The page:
Videos on the arts, featuring the artists
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Austrian writer Clemens Setz says he is “very vulnerable” in the early hours of the morning and cuts off all incoming noise from the outside world. Those are “the perfect working hours” for him. Find out why in this short video.
“The Mediterranean Sea is becoming a frontier and not a liquid bridge,” says Claudio Magris, leading cultural philosopher of our time. But the sea is many things: bearer of history, great discoveries and the love for his late wife.
How can we get a hold of time with our body and mind? This question is the crux of South African artist William Kentridge’s immersive installation ’The Refusal of Time.’ Join the artist for a detailed tour of his pulsing, breathtaking work.
For Swedish author and playwright Jonas Hassen Khemiri facing the blank page is always “a kind of revenge.” Hear why the acclaimed author – who has been praised by Joyce Carol Oates – considers starting anew as a chance to do even better.
Marina Abramović has always felt a connection to the work of artist Alberto Giacometti: “It’s like a meteorite coming out of another galaxy where all the matter inside is condensed.” Watch her engage with Giacometti’s iconic sculptures.
”A painting must always move beyond its subject,” says British painter Michael Simpson, who sees the practice of painting as ”giving form to an idea.” Hear how he, David Hockney and 6 other painters work with the classical art form.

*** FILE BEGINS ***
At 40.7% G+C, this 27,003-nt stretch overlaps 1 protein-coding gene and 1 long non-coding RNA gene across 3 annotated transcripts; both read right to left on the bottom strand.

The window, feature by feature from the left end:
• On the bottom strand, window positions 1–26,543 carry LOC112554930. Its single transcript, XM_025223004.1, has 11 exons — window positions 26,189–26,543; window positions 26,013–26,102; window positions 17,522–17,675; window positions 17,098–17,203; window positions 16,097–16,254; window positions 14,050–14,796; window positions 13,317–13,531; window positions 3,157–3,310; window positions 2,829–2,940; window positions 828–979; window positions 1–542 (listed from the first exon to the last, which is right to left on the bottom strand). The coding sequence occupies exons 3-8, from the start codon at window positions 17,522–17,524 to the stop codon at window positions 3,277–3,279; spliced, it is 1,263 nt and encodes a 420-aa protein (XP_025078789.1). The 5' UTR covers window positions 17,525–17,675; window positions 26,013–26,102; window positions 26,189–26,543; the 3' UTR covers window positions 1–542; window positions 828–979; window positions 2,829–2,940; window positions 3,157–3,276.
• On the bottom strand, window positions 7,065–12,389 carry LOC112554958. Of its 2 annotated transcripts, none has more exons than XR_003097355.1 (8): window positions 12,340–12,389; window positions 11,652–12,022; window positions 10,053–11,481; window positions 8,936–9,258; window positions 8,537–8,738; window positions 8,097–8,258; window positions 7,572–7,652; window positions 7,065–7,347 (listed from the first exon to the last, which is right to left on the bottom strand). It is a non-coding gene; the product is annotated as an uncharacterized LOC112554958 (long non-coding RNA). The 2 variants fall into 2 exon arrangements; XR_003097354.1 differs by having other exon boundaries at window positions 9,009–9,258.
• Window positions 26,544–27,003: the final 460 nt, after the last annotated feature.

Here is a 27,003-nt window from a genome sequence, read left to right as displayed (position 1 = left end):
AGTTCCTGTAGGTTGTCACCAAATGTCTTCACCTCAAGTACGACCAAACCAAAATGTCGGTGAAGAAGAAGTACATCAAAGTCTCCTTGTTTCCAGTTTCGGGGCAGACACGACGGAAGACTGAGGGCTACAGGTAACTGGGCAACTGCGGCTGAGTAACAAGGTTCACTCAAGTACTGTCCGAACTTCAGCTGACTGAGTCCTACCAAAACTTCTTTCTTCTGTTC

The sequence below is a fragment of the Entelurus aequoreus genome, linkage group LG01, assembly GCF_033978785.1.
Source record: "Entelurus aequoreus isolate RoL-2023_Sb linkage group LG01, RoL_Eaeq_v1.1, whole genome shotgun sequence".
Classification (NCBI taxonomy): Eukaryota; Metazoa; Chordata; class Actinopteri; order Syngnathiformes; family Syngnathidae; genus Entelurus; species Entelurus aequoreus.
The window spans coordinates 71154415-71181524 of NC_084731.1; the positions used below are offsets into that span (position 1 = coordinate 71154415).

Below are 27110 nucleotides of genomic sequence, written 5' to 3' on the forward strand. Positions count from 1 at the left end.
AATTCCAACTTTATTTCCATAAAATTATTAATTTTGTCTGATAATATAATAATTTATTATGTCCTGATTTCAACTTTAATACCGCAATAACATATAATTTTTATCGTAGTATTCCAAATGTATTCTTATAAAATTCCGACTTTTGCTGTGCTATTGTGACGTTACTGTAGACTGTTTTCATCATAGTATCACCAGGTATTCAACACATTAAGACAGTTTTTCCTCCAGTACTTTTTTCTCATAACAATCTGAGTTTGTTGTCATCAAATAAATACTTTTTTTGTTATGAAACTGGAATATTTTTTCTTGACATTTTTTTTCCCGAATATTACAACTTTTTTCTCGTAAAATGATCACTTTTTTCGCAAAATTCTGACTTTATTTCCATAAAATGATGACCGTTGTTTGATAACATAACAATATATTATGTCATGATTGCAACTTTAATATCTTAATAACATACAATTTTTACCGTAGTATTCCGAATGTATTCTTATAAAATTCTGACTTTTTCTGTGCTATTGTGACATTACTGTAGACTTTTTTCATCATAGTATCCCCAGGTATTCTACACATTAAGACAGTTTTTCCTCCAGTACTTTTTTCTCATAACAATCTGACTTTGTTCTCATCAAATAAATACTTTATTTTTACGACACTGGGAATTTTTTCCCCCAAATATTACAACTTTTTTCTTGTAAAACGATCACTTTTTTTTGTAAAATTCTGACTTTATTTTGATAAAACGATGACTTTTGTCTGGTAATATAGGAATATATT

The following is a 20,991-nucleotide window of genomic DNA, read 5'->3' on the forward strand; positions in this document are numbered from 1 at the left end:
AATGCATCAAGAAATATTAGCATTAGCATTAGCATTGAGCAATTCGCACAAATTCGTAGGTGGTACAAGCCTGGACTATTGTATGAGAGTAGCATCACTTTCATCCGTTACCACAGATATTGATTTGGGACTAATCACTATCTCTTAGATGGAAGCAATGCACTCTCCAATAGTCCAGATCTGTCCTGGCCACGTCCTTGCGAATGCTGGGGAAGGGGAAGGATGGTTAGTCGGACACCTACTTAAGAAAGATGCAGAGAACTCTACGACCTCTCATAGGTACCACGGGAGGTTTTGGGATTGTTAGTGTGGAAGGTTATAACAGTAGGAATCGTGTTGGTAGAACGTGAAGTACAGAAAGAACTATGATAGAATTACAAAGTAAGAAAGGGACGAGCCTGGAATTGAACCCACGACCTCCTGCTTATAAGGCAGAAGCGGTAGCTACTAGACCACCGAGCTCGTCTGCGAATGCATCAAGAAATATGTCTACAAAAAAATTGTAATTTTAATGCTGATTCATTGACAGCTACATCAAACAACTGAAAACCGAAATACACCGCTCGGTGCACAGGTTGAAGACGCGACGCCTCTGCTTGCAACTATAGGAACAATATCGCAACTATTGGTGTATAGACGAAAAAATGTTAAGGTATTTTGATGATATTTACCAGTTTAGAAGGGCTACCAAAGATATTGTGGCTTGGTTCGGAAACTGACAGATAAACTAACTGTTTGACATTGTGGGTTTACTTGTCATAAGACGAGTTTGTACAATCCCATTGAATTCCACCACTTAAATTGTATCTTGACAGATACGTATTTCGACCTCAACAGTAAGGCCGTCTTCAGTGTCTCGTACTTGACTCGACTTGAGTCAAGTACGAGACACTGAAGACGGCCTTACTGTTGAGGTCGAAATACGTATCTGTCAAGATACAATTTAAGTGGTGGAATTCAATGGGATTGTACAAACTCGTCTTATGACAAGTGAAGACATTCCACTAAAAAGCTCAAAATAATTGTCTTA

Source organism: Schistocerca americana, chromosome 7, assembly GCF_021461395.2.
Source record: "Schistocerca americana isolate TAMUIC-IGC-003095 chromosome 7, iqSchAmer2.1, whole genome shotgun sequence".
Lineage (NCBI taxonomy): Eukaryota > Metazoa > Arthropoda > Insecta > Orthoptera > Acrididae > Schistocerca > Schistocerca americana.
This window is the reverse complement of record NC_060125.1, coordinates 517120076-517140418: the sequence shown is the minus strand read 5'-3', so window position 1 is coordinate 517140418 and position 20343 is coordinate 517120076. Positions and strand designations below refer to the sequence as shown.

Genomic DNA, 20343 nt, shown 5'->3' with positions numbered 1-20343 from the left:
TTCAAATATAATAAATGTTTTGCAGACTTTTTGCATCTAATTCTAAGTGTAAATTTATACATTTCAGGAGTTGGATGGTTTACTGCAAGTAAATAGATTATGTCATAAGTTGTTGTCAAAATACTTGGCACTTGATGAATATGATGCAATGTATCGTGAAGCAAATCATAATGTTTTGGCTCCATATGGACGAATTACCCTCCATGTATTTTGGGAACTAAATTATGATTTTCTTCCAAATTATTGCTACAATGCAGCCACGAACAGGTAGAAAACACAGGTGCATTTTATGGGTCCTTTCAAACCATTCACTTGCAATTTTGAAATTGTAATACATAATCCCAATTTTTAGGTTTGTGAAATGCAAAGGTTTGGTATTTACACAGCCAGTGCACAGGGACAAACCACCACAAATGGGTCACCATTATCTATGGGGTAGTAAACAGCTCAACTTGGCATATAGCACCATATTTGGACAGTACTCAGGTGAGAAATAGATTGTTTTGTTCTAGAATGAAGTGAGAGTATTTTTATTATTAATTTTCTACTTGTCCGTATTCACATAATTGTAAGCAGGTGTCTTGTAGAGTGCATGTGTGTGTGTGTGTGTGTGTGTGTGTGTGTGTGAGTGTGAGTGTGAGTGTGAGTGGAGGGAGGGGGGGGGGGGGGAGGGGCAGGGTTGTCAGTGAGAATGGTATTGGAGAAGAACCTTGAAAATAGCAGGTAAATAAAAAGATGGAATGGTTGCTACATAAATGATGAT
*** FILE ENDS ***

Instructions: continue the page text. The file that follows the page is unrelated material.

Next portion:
“I’m just a girl with a ukulele,” says up-and-coming Danish singer-songwriter Katinka, who tries hard not to become too self-conscious. “It’s not an image or a persona. It’s just me.”
The road to being an artist was “like blind leading the blind” says Ed Ruscha, who grew to be one of the most recognised American artists of the 20th century. Hear the story of West Coast Jazz, his break with abstract art and L.A. in the 1960s.
“New York was the absolute centre of the art world. We were like Australia.” Ed Ruscha, the quintessential Los Angeles artist, remembers L.A. in the 1950s: a dusty outback of the establishment. Hear about the city that continues to fascinate him.
“It is the psyche of the artist that is the product, it sprung from your own well, it’s your own water,” says Sweden’s great painter Karin Mamma Andersson in this portrait. “The moment you dig into something, it becomes a sort of self-image.”
“As ‘a working tourist’ in Vienna you see all these smells of the past and not all of them are disgusting.” Hear why German painter Daniel Richter prefers Vienna – where he works as professor at the Akademie der Bildenden Künste Wien – over Berlin.
Remember what excited you when you were a child, and carry that enthusiasm onwards. Award-winning writer Sjón here advises young writers not to be embarrassed by what initially inspired them: “All of us come to culture through trash.”
“At some point I feel that the characters do exist… they become independent.” Watch the praised Egyptian novelist Alaa al-Aswany in this short and humorous conversation about his – autonomous – novel characters.
The work of your favourite writers is like “a galaxy you keep coming back to.” Clemens Setz, one of Austria’s most successful young authors, shares his admiration for two of his idols, Thomas Mann and Peter Handke.
When Kjell Askildsen sent his first collection of short stories to his father, a central member of the Christian community in his small Norwegian town, he responded by burning the book. Hear the preeminent short prose writer of Scandinavia tell the story.
24 meters above sea level, with a view of Copenhagen’s harbour, sits a bright red playground atop a car park – a building that transforms our understanding of public space. JAJA Architects guide you through the Swiss army knife of parking facilities.
“If you think Rubens is crap, then don’t bother with him.” Swedish artist Karin Mamma Andersson advises young painters to learn their art history: “Focus on what you find interesting, but immerse yourself in it.”